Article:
Unions are a facet many people living in Michigan are tied to. The state has dealt with them since the New Deal, when the Roosevelt Administration finally allowed the unions to represent workers free of corporate obstruction.
However, the dynamics in Indiana, and possibly the Midwest, might have just changed, because Indiana became a so-called “right-to-work” state, where union membership is not mandatory in an industry for employment.
I’m not against unions, per se. I naturally distrust any large organization with economic and political power; unions have wielded both in Michigan and nationally. The defense of their jobs at the expense of progress is simply self preservation.
They also perpetuate class warfare, but that’s a different discussion.
The recently enacted law in Indiana is groundbreaking simply because it exists.
A New York Times article notes this legislation “which bars union contracts from requiring non-union members to pay fees for representation, makes Indiana the first state in more than a decade to enact right-to-work legislation, and the only one in the Midwestern manufacturing belt to have such a law.”
So, non-union members are now free from the oppression of the unions. At last the workers can rise against the dominating forces stopping progress and ingenuity in the name of overpaid overtime and legacy employment.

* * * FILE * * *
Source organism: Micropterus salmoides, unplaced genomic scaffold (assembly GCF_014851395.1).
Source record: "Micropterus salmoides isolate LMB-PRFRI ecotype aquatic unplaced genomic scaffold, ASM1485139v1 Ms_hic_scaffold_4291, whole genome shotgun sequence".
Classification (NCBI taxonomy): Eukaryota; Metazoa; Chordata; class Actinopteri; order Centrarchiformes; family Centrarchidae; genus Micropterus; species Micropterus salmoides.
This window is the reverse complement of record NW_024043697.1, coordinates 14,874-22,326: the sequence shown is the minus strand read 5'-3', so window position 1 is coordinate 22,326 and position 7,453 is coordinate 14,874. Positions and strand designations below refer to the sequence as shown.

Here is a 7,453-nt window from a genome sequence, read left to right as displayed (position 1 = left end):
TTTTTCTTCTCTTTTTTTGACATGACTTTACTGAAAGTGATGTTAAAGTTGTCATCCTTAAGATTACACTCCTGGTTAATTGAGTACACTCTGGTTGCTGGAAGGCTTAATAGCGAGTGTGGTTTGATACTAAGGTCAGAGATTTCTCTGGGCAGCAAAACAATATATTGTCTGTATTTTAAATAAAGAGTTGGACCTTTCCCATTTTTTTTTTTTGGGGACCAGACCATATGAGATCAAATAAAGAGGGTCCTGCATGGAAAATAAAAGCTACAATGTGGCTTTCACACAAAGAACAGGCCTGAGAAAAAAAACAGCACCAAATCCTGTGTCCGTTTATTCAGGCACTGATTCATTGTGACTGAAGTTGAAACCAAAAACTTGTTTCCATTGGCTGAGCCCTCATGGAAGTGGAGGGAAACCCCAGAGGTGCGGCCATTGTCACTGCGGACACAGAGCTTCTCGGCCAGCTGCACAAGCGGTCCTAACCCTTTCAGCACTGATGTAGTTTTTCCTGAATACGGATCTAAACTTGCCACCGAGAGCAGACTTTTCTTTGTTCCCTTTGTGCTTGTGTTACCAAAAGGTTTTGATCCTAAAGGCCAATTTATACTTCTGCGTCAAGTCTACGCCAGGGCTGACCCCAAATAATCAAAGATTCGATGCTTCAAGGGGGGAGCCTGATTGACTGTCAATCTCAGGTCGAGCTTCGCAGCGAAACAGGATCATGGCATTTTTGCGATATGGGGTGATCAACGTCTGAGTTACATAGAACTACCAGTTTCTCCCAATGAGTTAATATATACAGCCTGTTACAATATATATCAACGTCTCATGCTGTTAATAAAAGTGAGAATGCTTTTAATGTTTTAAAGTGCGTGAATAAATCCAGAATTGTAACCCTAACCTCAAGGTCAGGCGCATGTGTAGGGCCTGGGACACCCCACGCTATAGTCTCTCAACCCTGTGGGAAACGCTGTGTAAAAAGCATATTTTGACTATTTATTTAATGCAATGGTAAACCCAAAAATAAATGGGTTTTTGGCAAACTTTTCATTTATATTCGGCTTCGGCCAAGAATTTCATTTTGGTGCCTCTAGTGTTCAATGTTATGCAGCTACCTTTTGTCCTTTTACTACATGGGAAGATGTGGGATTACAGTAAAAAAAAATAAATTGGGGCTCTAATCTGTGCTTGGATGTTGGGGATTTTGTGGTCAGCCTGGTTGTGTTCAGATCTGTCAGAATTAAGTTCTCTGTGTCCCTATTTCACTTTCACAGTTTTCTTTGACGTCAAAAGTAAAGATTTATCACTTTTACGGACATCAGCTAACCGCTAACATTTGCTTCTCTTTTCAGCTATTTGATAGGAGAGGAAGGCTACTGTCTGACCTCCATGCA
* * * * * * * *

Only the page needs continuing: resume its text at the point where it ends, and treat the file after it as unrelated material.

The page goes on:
Getting back to Michigan, Republican Representative Mike Shirkey is planning to introduce a bill that would make Michigan a right-to-work state.
In an article from Michigan Radio, he said, “I don’t believe unions are evil. This is not about getting rid of unions whatsoever. It is simply about providing the opportunity for each individual to choose whether they want to belong to a union or not.”
I concur. Unions have their place, and when they do what they were meant to do – ensure fair wages, safe working conditions, human dignity and collective bargaining rights to ensure the previous items – they’re fine.
So the debacle in Indiana awhile back about limiting union bargaining rights was a bit disconcerting. Although, that was public sector unions, which is a different issue.
Michigan’s future is in doubt right now, and a lot of new ideas are being tossed around to help the state. Reducing union power in the name of individual freedom might help or it might not.
On the one hand, people might be better able to get jobs. Of course, one can also argue non-union workers are the first ones laid off.
Unions and right-to-work are two sides that each have good points and bad points. So if Michigan is seriously going to consider curtailing union power and allowing people the ability to work where they want without union influence, it needs to do so carefully. Not only are unions an important part of Michigan politics, there an important part of our economy, too.